- Deaths of two Thai teenagers blamed on fake orthodontic gear
- Some adolescents are fitting colourful and patterned braces themselves
- Thai authorities have tightened laws around fitting them, and made selling them punishable by a year in jail
Most children hate having to wear braces and other orthodontic paraphernalia, striking off on a calendar the days until the dentist removes them.
But not in some Southeast Asian countries, where teenagers are reportedly wearing fake train tracks glued to their teeth as a symbol of status, wealth and style – despite the fashion fad being blamed for the deaths of at least two youngsters.
Since genuine braces cost around £750, wearing them is a sign of financial prosperity. But adolescents in Thailand, Indonesia and Malaysia have been buying the faux oral accessories – which do not need to be fitted by a dentist – in a multitude of colours and designs, including Hello Kitty and Mickey Mouse, for as little as £62.
And some teenagers are even fitting them on their own, leading to serious health concerns that the tiny components – some of which are made of lead – could become loose and choke the wearer, or even cause poisoning. The aesthetic braces have been tied to the deaths of two young people in Thailand, causing the government to tighten up restrictions around selling them.
One 17-year-old girl in Thailand’s northeast city of Khon Kaen was left with an infected thyroid after a bad fitting, which led to fatal heart failure.
And police in Chon Buri province connected an illegal braces market stall to the death of a 14-year-old girl.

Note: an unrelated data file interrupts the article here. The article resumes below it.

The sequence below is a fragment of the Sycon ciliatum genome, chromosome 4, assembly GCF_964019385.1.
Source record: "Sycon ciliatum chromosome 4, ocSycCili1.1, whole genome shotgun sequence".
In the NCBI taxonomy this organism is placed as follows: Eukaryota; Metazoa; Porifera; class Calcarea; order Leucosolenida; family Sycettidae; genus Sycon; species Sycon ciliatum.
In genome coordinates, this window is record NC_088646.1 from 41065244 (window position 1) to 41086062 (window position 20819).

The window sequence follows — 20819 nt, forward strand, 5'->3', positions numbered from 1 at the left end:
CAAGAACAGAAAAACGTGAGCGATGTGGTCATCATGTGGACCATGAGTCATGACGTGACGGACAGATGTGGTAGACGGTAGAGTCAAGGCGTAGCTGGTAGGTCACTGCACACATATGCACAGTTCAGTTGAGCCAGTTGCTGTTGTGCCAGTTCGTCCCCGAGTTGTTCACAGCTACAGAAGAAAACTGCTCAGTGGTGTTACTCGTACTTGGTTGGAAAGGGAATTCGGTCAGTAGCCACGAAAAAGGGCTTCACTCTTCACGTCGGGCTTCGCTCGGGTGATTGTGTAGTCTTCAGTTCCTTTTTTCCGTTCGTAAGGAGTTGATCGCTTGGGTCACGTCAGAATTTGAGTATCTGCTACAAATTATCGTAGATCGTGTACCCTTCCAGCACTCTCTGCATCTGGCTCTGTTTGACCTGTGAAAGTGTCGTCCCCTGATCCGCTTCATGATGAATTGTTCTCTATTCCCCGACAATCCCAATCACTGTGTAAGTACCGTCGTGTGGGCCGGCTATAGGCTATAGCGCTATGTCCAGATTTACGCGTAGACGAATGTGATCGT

But although the measures were introduced to curb the trend, the fake braces market shows no sign of slowing down. Health experts have now warned young people against wearing fake fashion braces, and experts believe they are very dangerous and should be banned.
The fashion braces, known as ‘behel’ in Indonesia, can be purchased online or from open-air street markets and fitted at beauty salons.
Many local Asian models, actresses and musicians – including popular Indonesian singer Andika Kangen – sport colourful braces, leading young people to try and emulate them.
And photos of Western stars during their train-track-wearing days – including Gwen Stefani – appear on blogs dedicated to fashion braces.
Anyone found selling them could face a six month jail sentence and a fine of up to £815; anyone found importing the braces could face up to 12 months in jail.
Rasamee Vistaveth, secretary-general of Thailand’s Consumer Protection Board, told CBS news network: ‘Some people put the fashion (braces) on by themselves, which is dangerous because they could come loose and slip into the throat.
‘The fake braces, which are glued onto the teeth, can also cause sores on the gums and inside the mouth and some of the wires have been found to contain lead.’